Your income may be crunched down (shaded), depending on your income type and your employment type.

It’s influenced by your lenders opinion of that type of income.

Rental, Commission, Allowances or Bonus incomes are examples of income types that lenders like to shade.

Typically, your lender will have a fixed percentage for every type of income.

For example;

  • Bonus income often accepted at 50% (but only if it can be verified as consistent for 1-2 years).  Therefore;
  • Bonus income earned for less than the minimum time would be allocated $0.
  • Bonus income earned for longer than the minimum time would be allocated 50% of the actual amount you’ve earned.

Therefore, you might have 100% of your base income, plus 50% of your bonus income added.  This would then become your assessable income.

There are lenders that take 100% of the above incomes, so it pays to talk to a mortgage broker who really knows their stuff.

Request a Consult or Start a Chat if you have any questions.

So, your assessable income, is just your lenders calculation of your acceptable gross income.

To recap…

  • Your lender will use it’s own credit policy to determine your assessable income.
  • Depending on your income source/type, your lender may “shade” (reduce) your gross income for their assessment.
  • The practice of “shading” income is widespread, so if your income is significantly made up of rental, overtime, commission, bonus or some other allowance you might need to shop around to find the lender that suits you.
  • If all your income is accepted to 100%, then your assessable income should equal your actual gross income.

By the way, not all lenders will shade in all situations, so talk to us if you’d like to know which lenders will shade your income.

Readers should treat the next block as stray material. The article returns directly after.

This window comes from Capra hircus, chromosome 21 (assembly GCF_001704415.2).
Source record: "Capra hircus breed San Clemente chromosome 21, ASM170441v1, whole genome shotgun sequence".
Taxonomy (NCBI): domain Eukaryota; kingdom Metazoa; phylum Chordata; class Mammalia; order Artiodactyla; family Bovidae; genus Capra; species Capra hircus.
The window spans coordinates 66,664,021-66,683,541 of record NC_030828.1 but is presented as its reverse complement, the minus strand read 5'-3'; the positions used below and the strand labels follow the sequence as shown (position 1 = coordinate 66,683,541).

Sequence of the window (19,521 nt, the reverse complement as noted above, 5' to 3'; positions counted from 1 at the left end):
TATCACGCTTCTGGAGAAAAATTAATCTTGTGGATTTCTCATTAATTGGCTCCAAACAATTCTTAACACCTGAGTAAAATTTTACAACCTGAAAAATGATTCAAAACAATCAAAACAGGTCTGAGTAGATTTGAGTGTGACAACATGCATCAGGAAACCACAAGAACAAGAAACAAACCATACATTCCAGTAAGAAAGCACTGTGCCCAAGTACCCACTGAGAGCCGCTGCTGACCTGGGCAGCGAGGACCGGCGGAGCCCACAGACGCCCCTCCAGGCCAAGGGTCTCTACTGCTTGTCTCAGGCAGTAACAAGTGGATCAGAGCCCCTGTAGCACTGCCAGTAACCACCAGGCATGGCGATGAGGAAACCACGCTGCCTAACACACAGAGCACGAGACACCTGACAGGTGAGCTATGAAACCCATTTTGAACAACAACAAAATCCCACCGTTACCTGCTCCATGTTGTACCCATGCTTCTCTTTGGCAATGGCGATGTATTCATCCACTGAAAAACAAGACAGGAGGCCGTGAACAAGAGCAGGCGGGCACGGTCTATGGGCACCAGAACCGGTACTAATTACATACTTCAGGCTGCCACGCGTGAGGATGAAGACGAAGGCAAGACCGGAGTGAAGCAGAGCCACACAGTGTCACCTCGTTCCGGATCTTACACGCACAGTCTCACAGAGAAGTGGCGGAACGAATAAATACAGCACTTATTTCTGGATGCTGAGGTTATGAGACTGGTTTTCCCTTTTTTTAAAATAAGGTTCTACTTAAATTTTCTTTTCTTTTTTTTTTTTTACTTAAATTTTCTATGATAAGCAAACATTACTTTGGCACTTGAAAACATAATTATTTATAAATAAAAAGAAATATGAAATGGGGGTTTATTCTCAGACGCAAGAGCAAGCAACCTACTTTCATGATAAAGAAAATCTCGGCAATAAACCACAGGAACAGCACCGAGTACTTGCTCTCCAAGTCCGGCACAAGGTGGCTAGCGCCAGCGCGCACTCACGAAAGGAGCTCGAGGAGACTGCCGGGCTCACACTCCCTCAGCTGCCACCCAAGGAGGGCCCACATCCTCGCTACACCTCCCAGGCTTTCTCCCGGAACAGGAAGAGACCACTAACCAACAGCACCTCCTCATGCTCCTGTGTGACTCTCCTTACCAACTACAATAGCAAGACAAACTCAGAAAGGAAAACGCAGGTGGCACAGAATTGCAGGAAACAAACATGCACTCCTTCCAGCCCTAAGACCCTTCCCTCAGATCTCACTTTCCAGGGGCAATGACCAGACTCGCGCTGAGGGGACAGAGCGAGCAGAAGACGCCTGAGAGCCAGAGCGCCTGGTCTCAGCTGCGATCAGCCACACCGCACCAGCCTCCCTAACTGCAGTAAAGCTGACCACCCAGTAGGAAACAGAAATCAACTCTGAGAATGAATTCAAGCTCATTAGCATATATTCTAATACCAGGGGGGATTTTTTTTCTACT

Your bank will “pretend” your interest rate is much higher than it actually is…

Another trick when it comes to learning how to calculate borrowing power, and something we haven’t yet mentioned…

The assessment rate.  This is your actual interest rate, plus a margin.

It’s the rate used for assessment of your ability to repay the loan, according to the lenders assessment criteria (serviceability).

When calculating repayments on your mortgages, your lender will generally add at least 2% to your interest rate.  This buffer is used to ensure long term affordability.

And whilst you must add 2%, the assessment rate is also required to be a minimum of at least 7%*.

For example:

  • Assume your current interest rate is 4%.
  • Your lender must add 2%, but 6% would still be below the minimum rate of 7%.
  • Therefore, your assessment rate would be at least 7% (many lenders have a higher minimum rate).

The assessment rate reduces your borrowing capacity, but it’s a responsible lending practice.

It’s really in your best long term interests as most loans are 20-30 year terms.  So it’s better to play it safe for you, for the housing market, and the economy in general.

Your existing liabilities at other financial institutions may also have the assessment rate applied to them during your borrowing power calculation.

Therefore repayments on your existing/continuing loans may be assessed at a much higher repayment amount than you’re actually paying.

This further reduces your borrowing capacity and many people find it annoying, but it’s responsible lending and we’re lucky to live in a country where lenders are held accountable.